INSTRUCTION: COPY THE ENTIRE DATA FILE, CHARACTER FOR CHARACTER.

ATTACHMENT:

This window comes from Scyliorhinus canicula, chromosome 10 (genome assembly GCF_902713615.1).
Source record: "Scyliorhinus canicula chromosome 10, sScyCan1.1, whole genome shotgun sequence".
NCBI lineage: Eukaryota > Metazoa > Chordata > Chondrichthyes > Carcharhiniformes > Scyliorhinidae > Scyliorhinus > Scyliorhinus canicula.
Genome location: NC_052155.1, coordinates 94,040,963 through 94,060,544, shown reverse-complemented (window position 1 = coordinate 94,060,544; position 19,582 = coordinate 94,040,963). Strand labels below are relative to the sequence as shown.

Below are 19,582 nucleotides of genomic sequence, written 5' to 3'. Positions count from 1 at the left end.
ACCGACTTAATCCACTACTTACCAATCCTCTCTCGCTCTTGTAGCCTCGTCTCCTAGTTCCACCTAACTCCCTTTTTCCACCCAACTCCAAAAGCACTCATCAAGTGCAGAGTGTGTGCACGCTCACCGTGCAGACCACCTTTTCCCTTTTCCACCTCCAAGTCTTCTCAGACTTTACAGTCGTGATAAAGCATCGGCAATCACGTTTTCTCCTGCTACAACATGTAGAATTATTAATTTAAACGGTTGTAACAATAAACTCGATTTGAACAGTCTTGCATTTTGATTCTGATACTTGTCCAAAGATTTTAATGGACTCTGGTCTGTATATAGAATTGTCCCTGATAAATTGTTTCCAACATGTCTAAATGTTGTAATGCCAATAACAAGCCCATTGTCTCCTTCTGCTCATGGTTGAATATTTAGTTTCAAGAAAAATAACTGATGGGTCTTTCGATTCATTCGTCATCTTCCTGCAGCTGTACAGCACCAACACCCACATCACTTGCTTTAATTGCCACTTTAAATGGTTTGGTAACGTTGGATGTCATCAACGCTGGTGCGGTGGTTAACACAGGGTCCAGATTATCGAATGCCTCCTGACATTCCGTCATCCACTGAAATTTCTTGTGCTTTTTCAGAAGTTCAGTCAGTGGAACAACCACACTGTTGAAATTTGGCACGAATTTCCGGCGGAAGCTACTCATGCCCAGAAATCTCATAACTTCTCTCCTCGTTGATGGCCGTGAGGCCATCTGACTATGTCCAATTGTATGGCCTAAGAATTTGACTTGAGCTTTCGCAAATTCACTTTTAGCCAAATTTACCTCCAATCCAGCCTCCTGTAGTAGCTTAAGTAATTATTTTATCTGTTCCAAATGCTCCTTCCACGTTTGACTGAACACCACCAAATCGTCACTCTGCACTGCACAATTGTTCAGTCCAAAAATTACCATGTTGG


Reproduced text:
This window comes from Scyliorhinus canicula, chromosome 10 (genome assembly GCF_902713615.1).
Source record: "Scyliorhinus canicula chromosome 10, sScyCan1.1, whole genome shotgun sequence".
NCBI lineage: Eukaryota > Metazoa > Chordata > Chondrichthyes > Carcharhiniformes > Scyliorhinidae > Scyliorhinus > Scyliorhinus canicula.
Genome location: NC_052155.1, coordinates 94,040,963 through 94,060,544, shown reverse-complemented (window position 1 = coordinate 94,060,544; position 19,582 = coordinate 94,040,963). Strand labels below are relative to the sequence as shown.

Below are 19,582 nucleotides of genomic sequence, written 5' to 3'. Positions count from 1 at the left end.
ACCGACTTAATCCACTACTTACCAATCCTCTCTCGCTCTTGTAGCCTCGTCTCCTAGTTCCACCTAACTCCCTTTTTCCACCCAACTCCAAAAGCACTCATCAAGTGCAGAGTGTGTGCACGCTCACCGTGCAGACCACCTTTTCCCTTTTCCACCTCCAAGTCTTCTCAGACTTTACAGTCGTGATAAAGCATCGGCAATCACGTTTTCTCCTGCTACAACATGTAGAATTATTAATTTAAACGGTTGTAACAATAAACTCGATTTGAACAGTCTTGCATTTTGATTCTGATACTTGTCCAAAGATTTTAATGGACTCTGGTCTGTATATAGAATTGTCCCTGATAAATTGTTTCCAACATGTCTAAATGTTGTAATGCCAATAACAAGCCCATTGTCTCCTTCTGCTCATGGTTGAATATTTAGTTTCAAGAAAAATAACTGATGGGTCTTTCGATTCATTCGTCATCTTCCTGCAGCTGTACAGCACCAACACCCACATCACTTGCTTTAATTGCCACTTTAAATGGTTTGGTAACGTTGGATGTCATCAACGCTGGTGCGGTGGTTAACACAGGGTCCAGATTATCGAATGCCTCCTGACATTCCGTCATCCACTGAAATTTCTTGTGCTTTTTCAGAAGTTCAGTCAGTGGAACAACCACACTGTTGAAATTTGGCACGAATTTCCGGCGGAAGCTACTCATGCCCAGAAATCTCATAACTTCTCTCCTCGTTGATGGCCGTGAGGCCATCTGACTATGTCCAATTGTATGGCCTAAGAATTTGACTTGAGCTTTCGCAAATTCACTTTTAGCCAAATTTACCTCCAATCCAGCCTCCTGTAGTAGCTTAAGTAATTATTTTATCTGTTCCAAATGCTCCTTCCACGTTTGACTGAACACCACCAAATCGTCACTCTGCACTGCACAATTGTTCAGTCCAAAAATTACCATGTTGG